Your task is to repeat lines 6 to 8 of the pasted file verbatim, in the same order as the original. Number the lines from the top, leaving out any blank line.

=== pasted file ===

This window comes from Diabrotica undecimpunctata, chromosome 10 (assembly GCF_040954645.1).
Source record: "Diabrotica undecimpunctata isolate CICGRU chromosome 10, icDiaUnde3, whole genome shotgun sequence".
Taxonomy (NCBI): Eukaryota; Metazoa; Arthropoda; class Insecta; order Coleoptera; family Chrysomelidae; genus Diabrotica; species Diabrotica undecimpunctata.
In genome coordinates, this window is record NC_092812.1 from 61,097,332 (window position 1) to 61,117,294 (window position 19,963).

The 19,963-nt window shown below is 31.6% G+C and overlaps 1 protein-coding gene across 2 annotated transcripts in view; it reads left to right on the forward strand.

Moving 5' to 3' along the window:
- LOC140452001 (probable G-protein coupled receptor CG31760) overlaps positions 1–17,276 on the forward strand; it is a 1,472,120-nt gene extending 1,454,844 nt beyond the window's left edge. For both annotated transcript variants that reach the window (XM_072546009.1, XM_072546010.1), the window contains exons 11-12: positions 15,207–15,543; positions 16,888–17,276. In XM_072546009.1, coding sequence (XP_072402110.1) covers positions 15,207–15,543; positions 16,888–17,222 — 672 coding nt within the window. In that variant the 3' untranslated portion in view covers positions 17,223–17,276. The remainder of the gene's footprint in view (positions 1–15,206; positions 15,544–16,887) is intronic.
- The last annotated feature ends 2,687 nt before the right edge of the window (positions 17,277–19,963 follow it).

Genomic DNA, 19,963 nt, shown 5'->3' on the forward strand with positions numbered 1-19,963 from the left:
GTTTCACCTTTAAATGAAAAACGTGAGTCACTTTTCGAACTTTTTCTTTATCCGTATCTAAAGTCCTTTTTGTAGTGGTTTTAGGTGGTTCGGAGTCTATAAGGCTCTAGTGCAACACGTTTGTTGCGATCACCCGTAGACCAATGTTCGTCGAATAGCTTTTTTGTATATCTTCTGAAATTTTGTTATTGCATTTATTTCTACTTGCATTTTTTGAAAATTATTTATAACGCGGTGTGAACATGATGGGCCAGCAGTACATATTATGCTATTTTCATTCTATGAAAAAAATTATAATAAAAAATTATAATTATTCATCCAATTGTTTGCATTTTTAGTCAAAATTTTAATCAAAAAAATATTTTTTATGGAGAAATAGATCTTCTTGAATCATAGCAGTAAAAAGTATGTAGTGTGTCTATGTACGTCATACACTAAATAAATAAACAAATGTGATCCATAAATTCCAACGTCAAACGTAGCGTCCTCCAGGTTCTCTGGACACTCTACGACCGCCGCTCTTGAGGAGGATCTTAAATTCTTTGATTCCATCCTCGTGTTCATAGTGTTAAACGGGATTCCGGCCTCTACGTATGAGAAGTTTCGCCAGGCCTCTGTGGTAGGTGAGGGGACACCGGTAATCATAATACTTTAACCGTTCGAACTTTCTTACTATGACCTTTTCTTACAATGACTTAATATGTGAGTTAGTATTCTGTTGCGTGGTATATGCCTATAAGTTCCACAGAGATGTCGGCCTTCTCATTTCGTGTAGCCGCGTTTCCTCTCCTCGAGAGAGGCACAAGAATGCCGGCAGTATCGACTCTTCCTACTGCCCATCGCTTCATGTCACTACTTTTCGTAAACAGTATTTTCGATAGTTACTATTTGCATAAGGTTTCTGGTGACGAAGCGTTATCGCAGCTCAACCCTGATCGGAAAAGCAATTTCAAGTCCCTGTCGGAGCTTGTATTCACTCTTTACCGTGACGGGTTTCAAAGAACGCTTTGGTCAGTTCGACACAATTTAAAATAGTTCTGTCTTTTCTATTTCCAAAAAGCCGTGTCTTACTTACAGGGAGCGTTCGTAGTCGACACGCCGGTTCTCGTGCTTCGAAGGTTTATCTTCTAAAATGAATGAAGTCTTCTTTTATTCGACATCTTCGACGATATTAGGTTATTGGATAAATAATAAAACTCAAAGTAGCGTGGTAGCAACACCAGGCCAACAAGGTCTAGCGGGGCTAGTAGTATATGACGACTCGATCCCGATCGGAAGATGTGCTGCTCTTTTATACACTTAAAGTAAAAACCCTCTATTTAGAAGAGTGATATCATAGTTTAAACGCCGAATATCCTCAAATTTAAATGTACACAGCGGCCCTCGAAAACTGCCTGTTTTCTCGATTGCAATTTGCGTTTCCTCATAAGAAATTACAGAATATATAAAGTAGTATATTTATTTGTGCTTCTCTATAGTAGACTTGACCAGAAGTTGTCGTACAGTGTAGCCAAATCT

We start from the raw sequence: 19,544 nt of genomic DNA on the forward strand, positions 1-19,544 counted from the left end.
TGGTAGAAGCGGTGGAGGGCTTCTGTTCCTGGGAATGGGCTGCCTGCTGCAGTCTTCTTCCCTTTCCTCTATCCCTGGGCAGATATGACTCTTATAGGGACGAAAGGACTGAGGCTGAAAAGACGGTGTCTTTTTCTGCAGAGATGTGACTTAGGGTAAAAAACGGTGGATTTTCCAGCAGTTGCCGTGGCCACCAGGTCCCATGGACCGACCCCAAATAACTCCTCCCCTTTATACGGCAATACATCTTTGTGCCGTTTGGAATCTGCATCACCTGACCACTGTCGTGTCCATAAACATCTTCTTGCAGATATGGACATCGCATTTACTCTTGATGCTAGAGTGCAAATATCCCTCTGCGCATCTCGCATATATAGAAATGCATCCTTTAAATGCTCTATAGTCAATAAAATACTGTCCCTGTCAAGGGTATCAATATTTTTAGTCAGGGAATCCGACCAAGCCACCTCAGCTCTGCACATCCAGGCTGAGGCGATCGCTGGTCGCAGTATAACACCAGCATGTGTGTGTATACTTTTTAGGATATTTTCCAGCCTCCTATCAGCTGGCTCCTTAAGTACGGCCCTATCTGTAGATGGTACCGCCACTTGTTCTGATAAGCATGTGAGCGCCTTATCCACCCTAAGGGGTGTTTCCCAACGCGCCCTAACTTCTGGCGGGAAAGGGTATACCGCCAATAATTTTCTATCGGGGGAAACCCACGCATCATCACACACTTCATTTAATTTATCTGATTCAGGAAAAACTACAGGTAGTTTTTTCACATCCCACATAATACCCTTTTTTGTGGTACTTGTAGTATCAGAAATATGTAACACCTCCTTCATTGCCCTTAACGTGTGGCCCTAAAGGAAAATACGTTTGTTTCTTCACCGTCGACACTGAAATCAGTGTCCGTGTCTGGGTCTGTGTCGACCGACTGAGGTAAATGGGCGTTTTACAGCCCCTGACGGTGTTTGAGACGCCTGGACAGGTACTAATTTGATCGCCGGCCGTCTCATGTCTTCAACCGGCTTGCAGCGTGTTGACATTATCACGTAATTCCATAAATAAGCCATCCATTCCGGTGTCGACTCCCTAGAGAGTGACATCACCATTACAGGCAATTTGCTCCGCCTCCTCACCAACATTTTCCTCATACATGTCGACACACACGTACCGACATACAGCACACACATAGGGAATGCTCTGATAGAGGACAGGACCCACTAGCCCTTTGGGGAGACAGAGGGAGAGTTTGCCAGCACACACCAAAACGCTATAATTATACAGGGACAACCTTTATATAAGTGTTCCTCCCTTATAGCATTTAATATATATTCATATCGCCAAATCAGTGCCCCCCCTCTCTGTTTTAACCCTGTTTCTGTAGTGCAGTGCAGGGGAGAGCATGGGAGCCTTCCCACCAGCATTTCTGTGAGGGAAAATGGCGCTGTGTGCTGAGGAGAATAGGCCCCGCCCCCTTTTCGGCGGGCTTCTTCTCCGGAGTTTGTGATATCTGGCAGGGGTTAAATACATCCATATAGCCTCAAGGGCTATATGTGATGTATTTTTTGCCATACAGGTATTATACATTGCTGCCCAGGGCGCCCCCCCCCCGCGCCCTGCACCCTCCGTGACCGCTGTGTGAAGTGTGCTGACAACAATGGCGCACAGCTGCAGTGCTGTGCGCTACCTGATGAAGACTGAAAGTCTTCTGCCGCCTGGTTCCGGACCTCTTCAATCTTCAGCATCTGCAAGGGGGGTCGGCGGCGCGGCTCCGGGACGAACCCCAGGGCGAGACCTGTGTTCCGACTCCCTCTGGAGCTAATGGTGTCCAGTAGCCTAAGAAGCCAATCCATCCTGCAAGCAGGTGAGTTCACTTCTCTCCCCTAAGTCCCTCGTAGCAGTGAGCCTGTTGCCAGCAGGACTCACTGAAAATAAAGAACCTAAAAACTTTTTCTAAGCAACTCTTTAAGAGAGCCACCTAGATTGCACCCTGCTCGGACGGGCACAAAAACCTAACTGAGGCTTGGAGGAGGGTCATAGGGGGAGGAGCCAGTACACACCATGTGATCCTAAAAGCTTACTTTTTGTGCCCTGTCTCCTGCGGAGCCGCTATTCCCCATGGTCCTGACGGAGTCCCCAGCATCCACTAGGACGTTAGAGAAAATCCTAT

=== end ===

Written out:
Moving 5' to 3' along the window:
- LOC140452001 (probable G-protein coupled receptor CG31760) overlaps positions 1–17,276 on the forward strand; it is a 1,472,120-nt gene extending 1,454,844 nt beyond the window's left edge. For both annotated transcript variants that reach the window (XM_072546009.1, XM_072546010.1), the window contains exons 11-12: positions 15,207–15,543; positions 16,888–17,276. In XM_072546009.1, coding sequence (XP_072402110.1) covers positions 15,207–15,543; positions 16,888–17,222 — 672 coding nt within the window. In that variant the 3' untranslated portion in view covers positions 17,223–17,276. The remainder of the gene's footprint in view (positions 1–15,206; positions 15,544–16,887) is intronic.
- The last annotated feature ends 2,687 nt before the right edge of the window (positions 17,277–19,963 follow it).